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Journal of Integrative Environmental Sciences Vol. 8, No. 1, March 2011, 39–52 Integrating livestock production with crops and saline ﬁsh ponds to reduce greenhouse gas emissions a b Damian M. Ogburn * and Ian White a b Wave Solutions, PO Box 1756, Subiaco, WA 6904, Australia; Fenner School for Environment and Society, Australian National University, Canberra, ACT 0200, Australia (Received 6 July 2010; ﬁnal version received 22 November 2010) Extensive grazing systems in the tropics have large greenhouse gas (GHG) emissions. Here an integrated cropping, livestock farming and saline pond aquaculture system is described which also reduces GHG emissions in tropical farming. The system was developed in the 1980s in the central Philippines and is re-evaluated in terms of its potential to reduce emissions from livestock production, particularly in wet and wet- dry tropical regions. The estimated cumulative annual GHG emission savings amount to 12.9 tonne CO -e per head of cattle exiting the integrated feedlot system after 300 days. Use of silage from crop by-products and implementation of a feed-lot programme enabled immediate and signiﬁcant reductions of GHG emissions over extensive cattle grazing. Integration with a saline animal waste processing pond allowed production of natural feed products, cyanobacteria algal mat for use in aquaculture, as crop fertiliser and soil amendment or in the silage manufacture process. Fish production from ponds receiving the harvested algal mat resulted in an annual average of 3300 kg/ha compared to an average 700 kg/ha in inorganic fertilised ponds. The unitised ratios for the integrated system were respectively: 1 ha sugarcane: 4 head of cattle: 0.13 ha saline waste processing pond. Stoichiometrically, bio-processing of waste material in saline ponds provides a novel solution to GHG emissions from feedlots. It uses a multi-step process dominated by cyanobacteria mats in which all the captured liquid and solid waste is passed through fermentation and a mixed aerobic and anaerobic photosynthesis/photosynthesis and mixed aerobic/anaerobic sulphate reduction pathway to use organic wastes and also reduce GHG emissions. Sulphate is reduced and sequestered as iron sulphide eliminating the potential for harmful sulphide emissions. Calcium carbonate precipitation in the cyanobacteria mats results in signiﬁcant sequestration of carbon. The process produces organic feed matter with a three-fold increase in nitrogen levels arising from nitrogen ﬁxation in the treatment pond. Keywords: ﬁsh farm; integrated farming; climate change mitigation; cyanobacteria mats; acid sulphate soil 1. Introduction Meat production worldwide is projected to double from 229 million metric tons in 2001 to 465 million metric tons in 2050 and much of this is expected to occur in the tropics and subtropical regions (Steinfeld et al. 2006). The production of cattle, goats, sheep, poultry and pigs accounts for 70% of all agricultural land and 30% of *Corresponding author. Email: firstname.lastname@example.org ISSN 1943-815X print/ISSN 1943-8168 online 2011 Taylor & Francis DOI: 10.1080/1943815X.2010.542755 http://www.informaworld.com 40 D.M. Ogburn and I. White the land surface of the planet. The livestock sector is responsible for 18% of greenhouse gas (GHG) emissions measured in carbon dioide equivalent (CO -e), a higher share than transport. It emits 65% of human-related nitrous oxide, a potent GHG, the majority from manure (Steinfeld et al. 2006). Approximately 98% of global GHG emissions from livestock manure occur as methane (IPCC 2006). While there is a pressing need to improve agricultural productivity in rural areas of developing countries while minimising GHG emissions, it needs to be considered in the context of practicality, proﬁtability and sustainability. This article describes an integrated bio-processing waste treatment system using crop, livestock and saline water ﬁsh production developed in the mid 1980s at Sycip Plantation in the central Philippines that can be used for abatement and mitigation of GHG emissions from grazing animals and whole-of farm processes. The estimated cumulative annual GHG emission savings on an entire farm budget amount to 12.9 tonne CO -e per head of cattle exiting the integrated feedlot system after 300 days. The approach used at Sycip Plantation was innovatory in terms of both the use of salt water ponds and the integrated system’s potential for large productivity increases using local crops and by-products as well as agricultural wastes from one component of the Plantation as inputs to a subsequent component of the system. The system generated signiﬁcant employment opportunities for over 400 poor rural families and resulted in the Sycip Plantation becoming the highest earning agri- business enterprise in the central Philippines. The system developed had over 40,000 poultry layers, 200 head of feedlot cattle, 500 ha of sugarcane, 400 ha of cropping and grazing and 200 ha of milkﬁsh production ponds which yielded close to 3 tonne of ﬁsh per hectare per year, about eight times greater than the national average. Here we also demonstrate that the system oﬀers signiﬁcant opportunities to reduce GHG emissions by using a closed loop integrated approach utilising agricultural wastes from one component of the system as inputs to another component. The broad aims of the article are to describe the integrated livestock farming, croppping and saline pond aquaculture system, as well as the quantitative improvements it can provide in farm productivity while reducing GHG emissions in tropical farming regions. Its more speciﬁc objectives are to: (1) Quantitatively describe the functional components and thee respective inputs and outputs of the integrated system for sugarcane, cattle feedlot and ﬁsh production respectively, in the integrated system; (2) Compare the milkﬁsh yields from aquaculture ponds in the integrated system with those produced under ‘‘normal’’ fertilisation regimes at the farm; and (3) Use ﬁrst principles stoichiometery and mass balance to estimate potential reduction in some components of the GHG emissions from beef and sugarcane production using this integrated system. 2. Context 2.1. Milkﬁsh production in the Philippines In the Philippines approximately 195,000 ha of predominantly mangrove wetlands were converted to ﬁshponds during the 20th century for the farming of milkﬁsh, Chanos chanos Forskal. This involved clearing of native vegetation, until it became illegal in 1980, and enclosing the cleared area by construction of bunds and installation of tidal control gates. Typically, prior to construction of ﬁshponds, these Journal of Integrative Environmental Sciences 41 landscapes had large areas of algal mats dominated by cyanobacteria in the upper intertidal zone and lower in the intertidal zone by mangrove assemblages. Prior to conversion to ﬁshponds, the benthic habitat in this intertidal zone was reliant on large natural organic carbon inputs and nutrient re-cycling, dominated by sulphate reduction, to carry out their critical ecosystem function in terms of food chain outwelling (Odum 1980) and trophic relay for coastal marine food webs (Kneib 2000). Given this prior landscape-scale food web system, it is not surprising that organic carbon inputs, correctly applied, improve milkﬁsh yields in ﬁshponds. For example milkﬁsh net production was found to average 320 kg/ha/90-day crop in inorganically fertilised ponds, 545 kg/ha/90-day crop for cow manure and 820 kg/ha/ 90-day crop in duckweed-fertilised ponds (Ogburn and Ogburn 1994). A conventional technique for milkﬁsh production in the Philippines involves the application of organic carbon inputs, typically animal manures, to the pond bottom prior to the stocking of ﬁsh fry. This is done to stimulate the growth of cyanobacterial algal mats, locally termed lab lab, a favoured food of milkﬁsh. However, acid sulphate soils, which are present in approximately 60% of the area converted to milkﬁsh ponds in the Philippines (Tang 1979) are a major factor limiting national production yields in traditional milkﬁsh pond systems (Chong et al. 1984). Successful long-term remediation programmes involve the tillage of the pond surface (510 cm depth) sediments with signiﬁcant organic carbon enrichment. Remediation consequently needs large quantities of cheap and locally available animal manures or other suitable organic carbon inputs to sustainably and proﬁtably increase milkﬁsh production yields in these saline ﬁshponds. In order to directly address the need for organic carbon inputs to improve production yields from a 200 ha milkﬁsh farm operation at Sycip Plantation located in Negros Oriental, Philippines (see Figure 1) an integrated system of crop and livestock production coupled to bio-processing of animal waste for production of natural milkﬁsh feed developed in the mid 1980s (Ogburn et al. 1986). The system is illustrated in Figure 2. 2.2. Challenges and opportunities in a developing rural environment At the time the integrated farming project commenced in 1983, the Sycip Plantation was facing bankruptcy due to low world sugar prices. Sugar provided over 90% of the farm income. Dire poverty existed in the surrounding community with a local workforce of almost 2000 workers the majority (85%) of whom had been recently displaced because of the introduction of tractors for ploughing the sugarcane ﬁelds. It was thus imperative to address the deﬁciencies and capitalise on local opportunities. The deﬁciencies included: (1) Rangeland feeding on unimproved ‘‘grasslands’’ in the surrounding hills was haphazard; (2) Dry-season weight loss of rangeland cattle was occurring due to deﬁcient feed; (3) Burning of the sugarcane crop prior to harvesting was a routine practice; (4) Cane-tops were not being processed for fodder storage; (5) Low ﬁshpond yields due to acid sulphate soils and huge deﬁciencies in organic carbon; this organic carbon was previously supplied to the natural ecosystem by inter-tidal mangrove habitat; 42 D.M. Ogburn and I. White Figure 1. Sycip plantation ﬁsh pond location on Bais Bay, Negros Oriental, Philippines. (6) Massive levels of un-employment, acute poverty and major nutritional deﬁciencies for poor families in the region. The opportunities included: (1) Sugarcane was the predominant crop and highly suitable in poorly developed tropical high rainfall regions because it is relatively low technology and low input, low maintenance and low risk, productive with high biomass yield, reliable and robust crop; (2) Identiﬁcation of local crops, by-products and other materials available locally that were suitable for cattle feeding; (3) Manual harvesting of unburnt cane at a premium price was supported by the workers and enabled silaging of cane-tops; (4) Opportunity for locally constructing purpose built feed processing machinery; (5) Development of cheap silaging methodology and storage systems; Journal of Integrative Environmental Sciences 43 Figure 2. Schematic of the integrated farming system to improve saline ﬁsh pond yields and lower GHG from extensive grazing systems in tropical and subtropical regions. (6) Development by the author of algorithms for computer programme for linear least cost feed formulations of concentrates for poultry and cattle; (7) Development of egg laying poultry system using local products; (8) Poultry manure provided a high-level nitrogen source for silaging and concentrate ingredient for cattle; (9) Large areas of marine ﬁsh ponds requiring large amounts of organic fertiliser and providing evaporative cooling and enhanced biosecurity to livestock enclosures; (10) Cheap and abundant labour and market for cheaper protein products such as eggs. 2.3. Animal production and greenhouse gas emissions Life cycle assessments for GHG emissions from beef livestock systems attempt to quantify the important environmental impacts of all processes involved in a production system (Peters et al. 2010). Published estimates vary for CO -e per kg of beef. A review of life cycle assessments for beef production under a range of feedlot and grazing conditions around the developed world found that published estimates varied from 19 to 46 kg CO -e per kg of beef with an average of 32 kg CO -e per kg 2 2 of beef in live weight terms (Peters et al. 2010). The association between feed characteristics and feed intake is pivotal to the eﬀects of general nutrition on methane emissions (Beauchemin et al 2008). Slow growth rates of cattle due to forage feeds with poor digestibility (low metabolisable energy) greatly aﬀect the overall eﬃciency of the system in terms of GHG emissions per kg of meat produced. It is also well established that increasing the level of concentrate in the diet reduces the proportion of dietary energy converted to methane (Blaxter and Clapperton 1965) and also improves animal performance (Beauchemin et al. 2008). The reduction in methane production with increasing level of intake above maintenance 44 D.M. Ogburn and I. White levels is associated with decreasing rumen residence time and decreased ruminal fermentation (Mathison et al. 1998). 3. Methods 3.1. Methods used in the integrated farming system A cattle feedlot trial (Figure 3) was established adjacent to an existing tidal saline milkﬁsh pond system at Sycip Plantation Inc., and run for two cycles, each of 1 year duration. A schematic of the system is shown in Figure 2. This farm consisted of approximately 200 ha of milkﬁsh ponds converted from mangrove wetlands in the 1960s; 500 ha of productive coastal sugarcane lands and an additional 400 ha of crop and grazing land in the adjoining hills. Cattle were sourced from range lands in the hinterland of the plantation early in the dry season (December) before the onset of rate of weight-gain loss, typical of extensive tropical livestock production systems (Landers 2007). The beginning of the dry season coincides with the start of the sugarcane harvesting season. The feedlot operated on complete harvest of cattle, shut-down for maintenance and cleaning, followed by complete restocking at one time to enhance biosecurity measures. Cattle were weighed individually at the beginning and end of the trial. The feedlot required large quantities of cane-top based silage for the 30 cattle involved in each feed-lot trial. Cane was manually harvested green and the cane-tops sent directly to the silage processing site. Ferro-cement silos were constructed for proper storage of silage, adjacent to the feedlot. Silage production of cane-tops required discontinuing burning of sugarcane as part of the cane harvest procedures; this was a major step in the history of the plantation and the region. Negotiations were undertaken with cane cutters to contract harvest at a premium price. Green harvest provided opportunity for additional employment in the harvesting and processing job steps. Other ingredients used in the silage process included corn stalks, molasses, duckweed (Ogburn and Ogburn 1994), chicken manure and urea. A variety of traditional and novel local products were also evaluated for suitability in cattle concentrate mix. This included poultry manure, rapidly dried to Figure 3. Trial feedlot for cattle at Sycip Plantation. Journal of Integrative Environmental Sciences 45 reduce nitrogen losses, from the egg layer project built over ﬁshponds; cerithid snails which were an abundant pest in the ﬁshponds; cassava and copra from plantings at the edge of the sugarcane ﬁelds; corn bran as a by-product of corn grits for human consumption; molasses from the local sugar mill. Feedlot cattle were fed silage (approx. 63% moisture) and supplemented with a concentrate mix. Feed formulation was balanced to optimise nutrient density with a calibrated cost-beneﬁt weight gain computer model. Cattle were fed a daily concentrate ration based on estimated body weight; silage was fed to satiation. The weight of concentrate and approximate weight by volume of silage fed each day were recorded throughout the trial. Mass balance estimates were used to establish dry-weight equivalent of waste coming from the feedlot. The feedlot stalls were washed daily with seawater and all liquid and solid wastes were discharged directly to a saline waste processing pond (SWPP). The SWPP formed part of a 20 ha integrated ﬁshpond system (Jumalon and Ogburn 1987). Water depth in the pond was approximately 0.5 m deep. Seawater was added tidally to the SWPP as required during high evaporation periods. Salinity in the pond was generally above 60 ppt and pH was always above 8.0 (Jumalon and Ogburn 1987). There was no discharge from the SWPP, except surface run-oﬀ of freshwater during high rain periods. Finﬁsh were completely absent from the SWPP and naturally recruited zooplankton (and Artemia sp) assisted in maintaining a clear water column. In the saline pond bio-processing system used here, benthic microbial mats are formed by ﬁlamentous entangled micro-organisms that regularly lift oﬀ the sediment in large coherent pieces less than 5 mm thick (Figure 4). These mats consist of dense micrometre scale communities in which the full plethora of microbial metabolism can be present (Stal 2000). The predominant metabolism is oxygenic photosynthesis, using the sun’s light source as energy, water as an electron donor and CO as carbon source (Stal 2000). However, light is strongly attenuated in the surface layer of the mat. As a consequence all species of cyanobacteria in microbial mats are capable of fermentation. This is essential for life in microbial mats in which environmental conditions strongly ﬂuctuate (Stal 2000). Acetate and other products formed during Figure 4. Daily production of ‘lab lab’ from the waste processing pond. 46 D.M. Ogburn and I. White fermentative degradation of the organic matter may therefore also undergo anaerobic oxidation in the lower strata of the mat, by several genera of sulphate- reducing bacteria (Pfennig and Widdel 1982) as indicated by the presence of black iron monosulphide on the bottom of the mats. Floating microbial mats of lab lab were harvested daily from the downwind corner of the SWPP (Figure 4) by scoop nets and loaded in woven baskets for transport. The material was used as feed in adjoining ﬁsh ponds and surrounding ﬁsh farms. Daily volume of the harvested lab lab was recorded as number of baskets and computed in terms of dry-weight equivalent. Proximate analysis of the feedlot waste and the lab lab was undertaken periodically during the trial. 3.2. Cyanobacteria-sulphate reduction pathway In the saline pond bio-processing system described here, benthic microbial mats are formed by ﬁlamentous entangled micro-organisms that regularly lift oﬀ the sediment in large coherent pieces less than 5 mm thick. These mats consist of dense micrometre scale communities in which the full plethora of microbial metabolism can be present (Stal 2000). The predominant metabolism is oxygenic photosynthesis, using the sun’s light source as energy, water as an electron donor and CO as carbon source (Stal 2000). However, light is strongly attenuated in the surface layer of the mat. As a consequence all species of cyanobacteria in microbial mats are capable of fermentation. This is essential for life in microbial mats in which environmental conditions strongly ﬂuctuate (Stal 2000). Acetate and other products formed during fermentative degradation of the organic matter may therefore also undergo anaerobic oxidation in the lower strata of the mat, by several genera of sulphate- reducing bacteria (Pfennig and Widdel 1982) as indicated by the presence of black iron monosulphide on the bottom of the mats. Overall, two moles of organic carbon are oxidised to carbon dioxide for every mole of sulphate reduced (Jorgensen 1977). The mineralisation of other elements in organic matter is stoichiometrically related to the mineralisation of carbon at pH less than 7: 2 þ SO þ 2ðCH OÞþ 2H ¼ H S þ 2CO þ 2H O : ð1Þ 2 2 2 2 The use of seawater in the treatment pond, its pH above 8, and the consumption of hydrogen ions in Equation (1) mean that the CO produced in this reaction will be mostly present as bicarbonate. In freshwater environments, sulphate concentrations are usually much lower than in saline water and this often limits the rate of sulphate reduction in freshwater aquatic sediments. In the absence of sulphate, methanogen- esis is the dominant process of organic matter degradation in anoxic sediments. Methane is also rapidly oxidised in the presence of sulphate. The net result is that methane ﬂuxes from sediments are inversely correlated with sulphate concentrations in aquatic environments. As a correlative, ﬂooded freshwater rice paddies are major sources of methane to the world’s atmosphere (Miyata et al. 2000). Cyanobacteria, particularly Oscillatoria sp., are the principal primary producers in the microbial mats in the system studied here. The dense mass of cyanobacteria in the upper photic zone of the microbial mats results in high rates of photosynthesis and on a surface basis the productivity we have reported for the bio-processing system, approximately 62 kg C/ha/day, within the organic matter produced, is Journal of Integrative Environmental Sciences 47 similar to the high rates reported by Stal (2000) in naturally occurring saline cyanobacteria mats. This rate is double the productivity reported for tropical rainforests (Malhi et al. 1998), considered as the most productive ecosystems on Earth. In addition we report that over 63% dry weight of the microbial mat consists of CaCO , indicating additional carbon sequestration of approximately 21 kg C/ha/ day in the process. Cyanobacteria use a variety of nitrogen sources including ammonia, several amino acids, nitrite and nitrate. They can also use nitrogen directly. All steps of the nitrogen cycle may be present in the microbial mat in which cyanobacteria play a particularly important role (Stal 2000). Non-heterocystous aerobic nitrogen ﬁxing cyanobacteria such as Oscillatoria sp. are capable of inducing nitrogenase activity under anoxygenic conditions. Stal (2000) reports that saline cyanobacteria mats typically demonstrate a temporal separation of nitrogen ﬁxation and photosynthesis activity over night and day respectively. Our results, based on mass-balance computations, demonstrate that nitrogen ﬁxation is occurring in the system. Microbial mats, when conditions allow, precipitate minerals, mainly calcite (Stal 2000) as has been found here. In the presence of dissolved iron, common in seawater, sulphate reduction is buﬀered by the precipitation of iron sulphide and this ensures alkaline conditions prevail. Iron sulphide is deposited on the pond bottom as a consequence of sulphate reduction. As a consequence, conditions are suitable for calcium carbonate precipitation within the microbial mat and this is demonstrated here by the high-calcium carbonate content of the harvested microbial mat. 3.3. Calculation of GHG emissions The Intergovernmental Panel on Climate Change (IPCC) publishes internationally accepted inventory methodologies that serve as a basis for GHG inventories, ensuring that they are comparable and understandable (IPCC 2006). The development of guidelines for consistent methodology in calculating life cycle GHG emissions of goods and services has been a major international objective (British Standards (BSI) 2008). However, an objective of this study is not to present a life cycle GHG emissions inventory for whole of farm processes but to identify the potential GHG emissions savings that the system described here can potentially achieve, using ﬁrst principles stoichiometry and a mass balance approach in the absence of available emission factors, to show the beneﬁts of a closed loop approach which uses agricultural wastes from one part of a farming landscape as inputs to a Table 1. Indicative unitised values for each phase of the integrated production system showing the annualised inputs and outputs in the system. Unit Input Output Net increase Sugarcane (1 ha) N.A. 8.5 tonnes cane-tops Silage unit N.A. 8.4 tonnes Cattle (4 head) 860 kg (live wt.) 1640 kg (live wt.) 780 kg (live wt.) SWPP pond (0.13 ha) – Biomass 4800 kg 13920 kg 9120 kg SWPP pond – CaCO 17.2 kg 10161 kg 10143 kg SWPP pond – Nitrogen 84.5 kg 307.2 kg 222.7 kg Notes: Values in dry weight unless speciﬁed and unitised to SWPP of 0.13 ha. SWPP pond operational for 300 days. 48 D.M. Ogburn and I. White Table 2. Indicative unitised values for each phase of the integrated production system functional unit showing the potential GHG emission savings. Phase Unit Annual GHG emission savings (tonne CO -e) Green cut sugarcane 1 ha 34 Feedlot cattle 4 head 5 SWWP pond 0.13 ha 12.5 Fish 3.3 tons – subsequent phase of the integrated farming system. Consequently the computation of GHG that are mitigated or sequestered in the integrated farm system included only the following components: . GHG emissions from pre-harvest burning of sugarcane include CO ,CH and 2 4 N 0 and are estimated to be an average of 33 tonne CO -e./ha/yr (Weier 1998) 2 2 . GHG emissions for manure are estimated using beef stocker estimates for methane and N 0 from manure of 6.5 kg CO -e./kg live weight gain (IPCC 2 2 1996; Phetteplace et al. 2001) . Computations for carbon sequestered in lab lab were based on harvest records and proximate analysis. The basis for this integrated system analysis, called the ‘‘functional unit’’ (FU), is deﬁned in the following relationship: FU ¼ Area of sugarcane: Per nos: of cattle: per area of SWPP: ð2Þ The trials were conducted to quantitatively determine the relationship of this FU. 4. Results Cane production on the plantation averaged approximately 90 tonne/ha with additional 30 tonnes/ha of cane-tops. Average weight of feedlot cattle at the start of the trial was 215 kg. The cattle consumed approximately 4 kg dry weight material/ 100 kg body weight per day during the 300 day feedlot trial. This included an approximate average of 3.5 kg/day of concentrate and 15 kg/day (wet weight) of silage. Weight gain was approximately 0.65 kg/day and the target average weight of the cattle at the end of the trial was 410 kg. The SWPP received feedlot waste at approximately 100 kg dry weight/ha of pond/day. Feedlot waste had an average dry basis proximate composition of 11% crude protein, 35% crude ﬁbre, 2.5% ether extract, 12% ash and 39.5% nitrogen free extract. The microbial mat harvested daily from the SWPP averaged 2.2 tonne wet- weight; 290 kg dry weight; 73% ash (predominantly CaCO ) and approximately 40 kg of protein on a dry weight and ash-free basis (Ogburn et al. 1986). Input– output ratios for the process demonstrated more than a three-fold increase in crude protein output. Fish production from ponds receiving the harvested lab lab in the livestock production trials resulted in an annual average of 3300 kg/ha compared to an average 700 kg/ha in the inorganic fertilised ponds (Ogburn et al. 1986; Ogburn and Ogburn 1994). Journal of Integrative Environmental Sciences 49 The quantitative relationship of the FU deﬁned in Equation (2) was: FU ¼ 1 ha sugarcane: 4 head of cattle: 0:13 ha SWPP: ð3Þ The gross input and output results for the FU are presented as weights in Table 1. The functional unit was used to calculate estimated GHG emission savings for each component of the FU, presented in Table 2, using data from: . mitigation of GHG emissions from sugarcane by harvesting green (Weir 1998) . mitigation of GHG emissions from cattle manure due to SWPP (IPCC 1996) . sequestered GHG in the SWPP computed by analysis of organic matter and CaCO . The resultant estimated mass balance of GHG emission saving for the FU is 51.5 tonne CO -e for each cycle of the feedlot. This can also be calculated as 12.9 tonne CO -e head of cattle exiting the feedlot with a target weight of 410 kg. 5. Discussion As discussed earlier the ﬁsh ponds at Sycip Planatation were built in an area that had previously been an intertidal mangrove area and the soils were identiﬁed as largely acid sulphate. Remediation and improved yields of ﬁsh required large quantities of suitable organic carbon inputs on an ongoing basis. The large biomass residue available from the annual harvest of sugarcane was a key driver in developing this integrated system to provide an organic carbon source for ﬁshponds. Methods for storing cane-tops by silaging were introduced to enable year-round cattle feedlot operations. Advances in silage manufacture and microbiology (e.g. Mu¨ hlbach 1999; Park et al. 2005) coupled with cheap and portable low-cost plastic-wrap baling methods oﬀer signiﬁcant scope for process engineering improvements in silage manufacture and storage in developing countries. Ruminants consuming forage can only eat more if the rate at which feed is cleared from the rumen increases. This is a rate limiting phenomenon known as ‘‘rumen-ﬁll’’ (Hegarty 2001). In the system described above, the feed was chopped and pre-processed as silage, to increase digestion and facilitate rapid passage through the rumen. The silage process also improves digestibility and overall nutrient content. Consequently, composition of the feedlot diet can be tailored to minimise ‘‘rumen-ﬁll’’ as a rate limiting process. In the operation we describe, the economics of the whole system was considered in tailoring the composition of the diet. As discussed earlier, the objective of this study is to show the beneﬁts of a closed loop approach to farming which uses agricultural wastes from one part of a farming landscape as inputs to a subsequent phase of the integrated farming system. An important and enabling linking feature of the integrated system described here is the bio-processing features of the SWPP component of the FU. Pollution from feedlot wastes is largely eliminated through its use in ﬁsh pond preparation and the SWPP. The ponds used for milkﬁsh production in this system are typical of fertile extensive earthen aquaculture ponds in having a net positive gross oxygen production (Szyper and Rosenfeld 1992) and hence have not been considered in the calculation of GHG emissions. 50 D.M. Ogburn and I. White The production of cyanobacteria mats (lab lab) prior to the stocking of milkﬁsh ponds is considered a pre-requisite for success in extensive milkﬁsh pond-production systems in the Philippines. Large amounts (up to 3 tonne/ha) of organic matter are required to ensure this occurs. However during the latter stages of the pond production cycle, standing stock of lab lab in the growing pond is often diminished. Supplemental feeding of lab lab at this stage further ensures that good growth of milkﬁsh is maintained until harvest. The integrated system described here provides an organic fertiliser source (manure) for ﬁsh pond preparation and also a supplemental source of lab lab harvested from the SWPP. Additional beneﬁts in the process we describe include: (1) The nitrogenous compounds in feedlot waste are conserved. Ammonia volatisation is minimised and denitriﬁcation, leading to emissions of the potent GHG nitrous oxide (N 0), is largely eliminated. (2) Our measurements of the system process suggest a three-fold increase, based on mass-balance calculations, in nitrogen content arising from the resultant solid material harvested from the saline pond. This suggests that direct atmospheric ﬁxation of N by cyano-bacteria in the lab lab microbial mat complex is occurring. (3) Additional sequestration of carbon is achieved in the system via the facilitation of cyanobacteria-induced precipitation of calcium carbonate, aided by the buﬀering eﬀect of sulphide precipitation with iron present in the SWPP. The use of silage as a major portion of cattle feedlot ration is a major step in improving sugarcane crop production practices by conserving carbon in organic solid form and consequently reducing GHG that occur when cane is burnt prior to harvesting. Appropriate feed-lotting processes, using moderate energy-dense feeds sourced from crop residues can also directly tackle landscape impacts including deforestation, erosion, land degradation and loss of biodiversity all of which can adversely impact GHG levels. This integrated system can improve economics and eﬃciency of livestock production systems in tropical developing countries where much of the anticipated increase in livestock production during the next decades is expected to occur (Steinfeld et al. 2006). The system is also available at low capital cost using local materials. It is not complex and the technology can be readily implemented in suitable seasonally dry-land areas where saline water (including inland aquifers) is available. Additional beneﬁts in the system include improved hygiene in the feedlot with daily washing using saline water; minimal use of freshwater; minimal odour problems; reduction in ammonia volatisation; improved biosecurity features particularly in relation to sanitation, rodents, venomous species and a range of potential pathogenic carriers. In addition, co-location of feedlots with a pond system enables architectural designs that enhance evaporative cooling eﬀects within the feedlot enabling the animals to remain relatively cool in a tropical climate and protected from adverse climate conditions. 6. Conclusions The system described in this article presents a novel integrated approach for livestock and crop production and saline pond aquaculture using a closed loop Journal of Integrative Environmental Sciences 51 utilising agricultural wastes from one component of the system as inputs to another component. It has broad potential application and future opportunity for adaptation and reﬁnement and is particularly suited to developing countries in tropical regions such as those widely distributed across Asia-Paciﬁc, the Americas and Africa. Its great advantage lies in providing a very signiﬁcant incentive for increasing farm productivity and proﬁtability while achieving reductions in GHG emissions over traditional farming systems. Importantly, it also provides an important social contribution by providing a range of income generating opportunities for poor rural communities. Collection and use of the ﬂoating microbial mat produced in the SWPP may require engineering improvements where labour costs are a signiﬁcant factor. Alternative uses for lab lab, apart from ﬁsh farm food also need to be considered. This includes possible use as a soil amendment for crops or in the silage production process. The material oﬀers an enriched nitrogen and lime source for enhancement of the ensilage process. Periodic maintenance procedures for the SWPP bottom, to deal with accumulation of iron sulphide and other materials, also need to be considered. In addition to its potential for livestock production, the system provides remote rural communities with technology that can directly and eﬀectively address key GHG emission issues facing the sector. The estimated total cumulative annual GHG emission savings amount to 12.9 tonne CO -e per head of cattle passed through the feedlot for 300 days. 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Journal of Integrative Environmental Sciences – Taylor & Francis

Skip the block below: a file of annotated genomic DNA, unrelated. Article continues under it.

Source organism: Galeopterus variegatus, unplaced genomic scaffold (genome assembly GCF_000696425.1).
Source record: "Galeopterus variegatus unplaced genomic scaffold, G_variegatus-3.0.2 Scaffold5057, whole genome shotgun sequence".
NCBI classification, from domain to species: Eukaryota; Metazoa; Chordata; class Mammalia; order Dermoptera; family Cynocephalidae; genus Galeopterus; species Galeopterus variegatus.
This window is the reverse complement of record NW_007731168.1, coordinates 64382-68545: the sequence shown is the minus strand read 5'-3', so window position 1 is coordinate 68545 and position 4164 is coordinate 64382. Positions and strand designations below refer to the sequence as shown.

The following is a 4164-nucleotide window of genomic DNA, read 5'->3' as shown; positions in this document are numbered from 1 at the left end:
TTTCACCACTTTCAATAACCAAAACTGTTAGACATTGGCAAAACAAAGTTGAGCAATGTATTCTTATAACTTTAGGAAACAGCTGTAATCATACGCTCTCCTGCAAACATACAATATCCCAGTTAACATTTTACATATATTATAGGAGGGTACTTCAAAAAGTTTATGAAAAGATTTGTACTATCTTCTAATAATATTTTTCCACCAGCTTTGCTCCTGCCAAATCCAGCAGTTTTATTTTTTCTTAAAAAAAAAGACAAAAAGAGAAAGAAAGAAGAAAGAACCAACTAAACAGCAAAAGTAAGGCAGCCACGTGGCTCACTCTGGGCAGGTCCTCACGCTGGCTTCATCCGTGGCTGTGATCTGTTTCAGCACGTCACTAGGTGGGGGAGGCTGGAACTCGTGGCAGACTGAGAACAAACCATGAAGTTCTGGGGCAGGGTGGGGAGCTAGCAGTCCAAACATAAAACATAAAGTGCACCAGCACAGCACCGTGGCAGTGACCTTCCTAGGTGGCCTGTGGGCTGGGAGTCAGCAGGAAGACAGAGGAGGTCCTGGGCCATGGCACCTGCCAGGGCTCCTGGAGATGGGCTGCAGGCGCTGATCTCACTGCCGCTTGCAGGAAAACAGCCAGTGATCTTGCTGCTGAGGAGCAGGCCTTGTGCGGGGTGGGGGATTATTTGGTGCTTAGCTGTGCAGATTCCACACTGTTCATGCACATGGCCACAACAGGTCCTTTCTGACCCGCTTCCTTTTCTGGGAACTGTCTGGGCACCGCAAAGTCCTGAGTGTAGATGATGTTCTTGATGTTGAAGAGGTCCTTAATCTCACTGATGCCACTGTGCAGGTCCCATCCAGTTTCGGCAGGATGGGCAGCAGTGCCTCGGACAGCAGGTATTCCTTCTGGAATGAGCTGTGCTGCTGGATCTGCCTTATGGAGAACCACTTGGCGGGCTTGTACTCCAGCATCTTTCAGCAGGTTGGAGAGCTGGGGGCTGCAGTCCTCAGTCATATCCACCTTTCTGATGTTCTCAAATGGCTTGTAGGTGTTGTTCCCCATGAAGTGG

Published: Mar 1, 2011
Keywords: fish farm; integrated farming; climate change mitigation; cyanobacteria mats; acid sulphate soil